February 7

What was advertised in a colonial American newspaper 250 years ago this week?

Feb 7 - 2:1:1768 Boston Post-Boy
Boston Post-Boy (February 1, 1768).

“Joshua Hacker … has two swift sailing small Sloops, which ply constantly between Providence and Newport.”

In the late 1760s Joshua Hacker provided ferry and freight service between Providence and Newport. His “two swift sailing small Sloops” competed with the “Stage-Boats” operated by Thomas and Benjamin Lindsey. That competition took place on the waterways but also on the pages of colonial newspapers. Hacker and the Lindseys both placed advertisements in the Providence Gazette, the terminus of their route. The Lindseys even updated their advertising to promote expanded services in order to compete with Hacker. In turn, Hacker countered by publishing his advertisement in an additional newspaper, widening the market of potential clients.

When it appeared in the February 1, 1768, edition of the Boston Post-Boy, Hacker’s advertisement included the same copy that ran in the Providence Gazette, from comments about the “exceeding good Accomodations for Passengers” to promoting his “ten Years” of experience” to listing prices for shipping all sorts of freight down to “A Box of Candles.” The version in the Boston Post-Boy did introduce the alternate spelling of “Accomodations,” but Hacker did not revise or abbreviate his lengthy advertisement before submitting it to Green and Russell for publication in their newspaper.

Providence and Newport were busy ports in the late 1760s, but Boston was an even larger and busier port. Hacker realized that many merchants and others who did business in Boston might also have cause to travel between Providence and Newport or transport goods between the two locations. Having established himself in Rhode Island and facing an increasingly aggressive rivalry with the Lindseys for local clients, he attempted to drum up new business from prospective customers in a nearby market that had not been recently exposed to his advertisements. The notice in the Boston Post-Boy may have been an attempt to gauge whether such efforts were worth the investment. If Hacker experienced increased business from residents of Boston he could consider placing advertisements in other newspapers, including the Boston Chronicle, the Boston Evening-Post, the Boston-Gazette, and the Massachusetts Gazette. On the other hand, if the advertisements in the Boston Post-Boy did not seem to yield additional clients Hacker could decide that advertising in other newspapers would not result in a sufficient return on the investment.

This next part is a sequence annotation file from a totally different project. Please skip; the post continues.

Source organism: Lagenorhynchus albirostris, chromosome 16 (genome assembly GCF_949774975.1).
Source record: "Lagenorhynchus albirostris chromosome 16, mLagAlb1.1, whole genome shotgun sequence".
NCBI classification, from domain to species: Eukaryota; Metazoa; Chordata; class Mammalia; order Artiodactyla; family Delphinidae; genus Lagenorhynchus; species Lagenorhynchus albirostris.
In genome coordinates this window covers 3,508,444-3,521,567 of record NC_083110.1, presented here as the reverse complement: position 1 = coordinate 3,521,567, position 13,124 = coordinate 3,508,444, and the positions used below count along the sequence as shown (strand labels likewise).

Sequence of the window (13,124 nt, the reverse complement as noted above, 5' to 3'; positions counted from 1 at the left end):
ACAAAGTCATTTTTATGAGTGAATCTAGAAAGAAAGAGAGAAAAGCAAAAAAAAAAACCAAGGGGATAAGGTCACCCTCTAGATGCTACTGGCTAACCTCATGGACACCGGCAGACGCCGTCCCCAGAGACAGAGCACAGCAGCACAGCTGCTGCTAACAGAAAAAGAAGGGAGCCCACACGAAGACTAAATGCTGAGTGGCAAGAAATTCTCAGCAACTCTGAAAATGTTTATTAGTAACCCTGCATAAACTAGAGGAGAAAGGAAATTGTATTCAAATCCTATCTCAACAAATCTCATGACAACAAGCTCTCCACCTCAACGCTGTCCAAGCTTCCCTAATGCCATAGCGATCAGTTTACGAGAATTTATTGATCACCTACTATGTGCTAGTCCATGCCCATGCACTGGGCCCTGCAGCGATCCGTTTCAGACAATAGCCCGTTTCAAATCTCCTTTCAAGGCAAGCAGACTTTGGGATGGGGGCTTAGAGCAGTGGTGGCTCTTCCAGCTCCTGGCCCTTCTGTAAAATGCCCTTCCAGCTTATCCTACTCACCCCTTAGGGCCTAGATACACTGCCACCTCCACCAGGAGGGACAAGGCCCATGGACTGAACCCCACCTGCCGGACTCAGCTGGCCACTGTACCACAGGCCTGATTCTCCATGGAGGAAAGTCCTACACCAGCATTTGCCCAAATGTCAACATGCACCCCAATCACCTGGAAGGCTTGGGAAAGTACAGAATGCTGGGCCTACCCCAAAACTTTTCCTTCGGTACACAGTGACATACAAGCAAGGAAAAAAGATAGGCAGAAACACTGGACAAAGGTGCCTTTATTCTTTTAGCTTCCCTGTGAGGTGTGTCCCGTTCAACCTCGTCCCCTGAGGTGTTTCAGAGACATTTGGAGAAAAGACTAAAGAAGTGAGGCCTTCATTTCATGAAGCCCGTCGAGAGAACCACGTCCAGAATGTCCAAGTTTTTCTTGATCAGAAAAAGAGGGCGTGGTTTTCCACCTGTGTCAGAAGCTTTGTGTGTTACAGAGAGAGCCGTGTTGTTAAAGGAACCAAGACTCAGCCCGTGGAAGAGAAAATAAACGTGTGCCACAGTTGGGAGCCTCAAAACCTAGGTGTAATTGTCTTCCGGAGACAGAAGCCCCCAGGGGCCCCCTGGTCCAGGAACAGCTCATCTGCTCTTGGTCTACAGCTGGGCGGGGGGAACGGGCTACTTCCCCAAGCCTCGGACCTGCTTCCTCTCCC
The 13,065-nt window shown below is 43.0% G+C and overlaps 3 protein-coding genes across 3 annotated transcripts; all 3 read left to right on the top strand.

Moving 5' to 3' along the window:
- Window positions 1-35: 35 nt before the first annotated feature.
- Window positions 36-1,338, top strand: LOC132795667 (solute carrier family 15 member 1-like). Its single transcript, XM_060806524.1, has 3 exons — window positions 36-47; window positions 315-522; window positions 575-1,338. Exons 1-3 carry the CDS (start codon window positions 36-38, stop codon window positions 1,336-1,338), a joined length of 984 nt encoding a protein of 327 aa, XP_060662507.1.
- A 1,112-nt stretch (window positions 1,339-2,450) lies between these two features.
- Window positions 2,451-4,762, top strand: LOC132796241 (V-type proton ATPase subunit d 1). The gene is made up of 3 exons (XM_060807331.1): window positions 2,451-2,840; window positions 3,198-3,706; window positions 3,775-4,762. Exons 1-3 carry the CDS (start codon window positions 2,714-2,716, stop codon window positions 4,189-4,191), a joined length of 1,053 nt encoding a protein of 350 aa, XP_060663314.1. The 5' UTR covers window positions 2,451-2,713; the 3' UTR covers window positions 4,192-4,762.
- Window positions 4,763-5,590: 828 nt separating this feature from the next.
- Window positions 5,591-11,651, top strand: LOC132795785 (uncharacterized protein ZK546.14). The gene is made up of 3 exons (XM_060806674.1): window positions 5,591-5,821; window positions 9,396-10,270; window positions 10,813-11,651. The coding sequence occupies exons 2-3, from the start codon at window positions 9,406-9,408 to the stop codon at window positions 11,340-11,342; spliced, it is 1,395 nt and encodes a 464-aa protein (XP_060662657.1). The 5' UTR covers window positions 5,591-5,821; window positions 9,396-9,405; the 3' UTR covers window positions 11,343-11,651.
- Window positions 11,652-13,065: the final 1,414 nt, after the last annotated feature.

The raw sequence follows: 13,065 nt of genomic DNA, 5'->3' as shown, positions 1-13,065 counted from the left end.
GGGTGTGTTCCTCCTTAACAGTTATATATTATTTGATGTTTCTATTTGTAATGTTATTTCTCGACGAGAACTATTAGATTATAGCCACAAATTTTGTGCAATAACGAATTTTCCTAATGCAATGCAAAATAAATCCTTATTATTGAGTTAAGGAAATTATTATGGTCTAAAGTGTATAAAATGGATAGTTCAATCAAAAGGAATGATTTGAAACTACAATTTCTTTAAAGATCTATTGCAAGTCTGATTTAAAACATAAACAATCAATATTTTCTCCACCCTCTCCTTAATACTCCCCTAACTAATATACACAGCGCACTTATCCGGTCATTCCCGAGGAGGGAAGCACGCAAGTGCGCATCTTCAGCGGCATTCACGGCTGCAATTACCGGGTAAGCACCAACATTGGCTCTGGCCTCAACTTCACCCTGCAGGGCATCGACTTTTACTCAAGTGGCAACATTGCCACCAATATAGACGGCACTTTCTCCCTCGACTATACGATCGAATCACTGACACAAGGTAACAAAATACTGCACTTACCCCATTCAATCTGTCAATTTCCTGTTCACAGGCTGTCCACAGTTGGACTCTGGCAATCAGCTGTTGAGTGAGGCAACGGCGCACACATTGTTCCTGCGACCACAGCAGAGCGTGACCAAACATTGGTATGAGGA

November 14

What was advertised in a colonial American newspaper 250 years ago today?

Nov 14 - 11:14:1767 Providence Gazette
Providence Gazette (November 14, 1767).

He has two swift-sailing small Sloops, which ply constantly between Providence and Newport.”

Readers of the Providence Gazette encountered two advertisements for ferries between Providence and Newport on the final page of the November 14 edition. The operators adopted different strategies in promoting their services. Thomas Lindsey and Benjamin Lindsey inserted a short, streamlined advertisement to announce that their “STAGE-BOATS … ply twice a Week … with GOODS and PASSENGERS.” They made a nod toward customer service, assuring prospective customers that they “may depend on being faithfully served,” and concluded with standard language about the “excellent Accommodations for Passengers.” They dressed up their advertisement with a woodcut of a ship, which likely attracted attention since it was the only image that accompanied an advertisement in the entire issue.

Joshua Hacker devised a much more extensive advertisement. Even without a woodcut, its length and the table of fees distinguished it visually from the other advertisements on the same page. Hacker elaborated on many of the marketing appeals made by the Lindseys; he also launched additional appeals intended to convince prospective clients to choose him over his competitors. While the Lindseys sailed twice a week, Hacker’s sloops “set off every Day … Wind and Weather permitting.” Instead of using formulaic phrases that consistently appeared in other advertisements offering passage, Hacker expanded on the “exceeding good Accommodations,” promising that passengers “can be as comfortable on board … as in their Parlours.” Hacker did not merely reiterate stock phrases used in advertisements throughout the colonies. He exerted additional effort in writing copy to make it resonate with potential customers.

He also incorporated additional justifications for selecting his business over others. Not only did he make an appeal to price – “the very cheapest rates” – he provided a list of more than a dozen specific rates, including nine pence for a single passenger, three shillings for a four-wheeled carriage, and three shillings for a barrel of cargo. To cultivate customers, he also offered some services gratis. He informed those who wished to ship goods between the two ports that “he hath a convenient Store for depositing such Goods,” a warehouse where they would be stored for free. Hacker also made an appeal to his long experience, noting that he had “for upwards of ten Years, carried on this Business.”

Neither the Lindseys nor Hacker merely announced that they operated ferry and freight service between Providence and Newport. Both advanced appeals intended to make their businesses attractive to prospective clients, yet their approaches differed significantly. The Lindseys relied on methods already in use by their counterparts who advertised similar services in other colonial ports. Hacker, however, offered a much more innovative advertisement that further developed existing marketing strategies.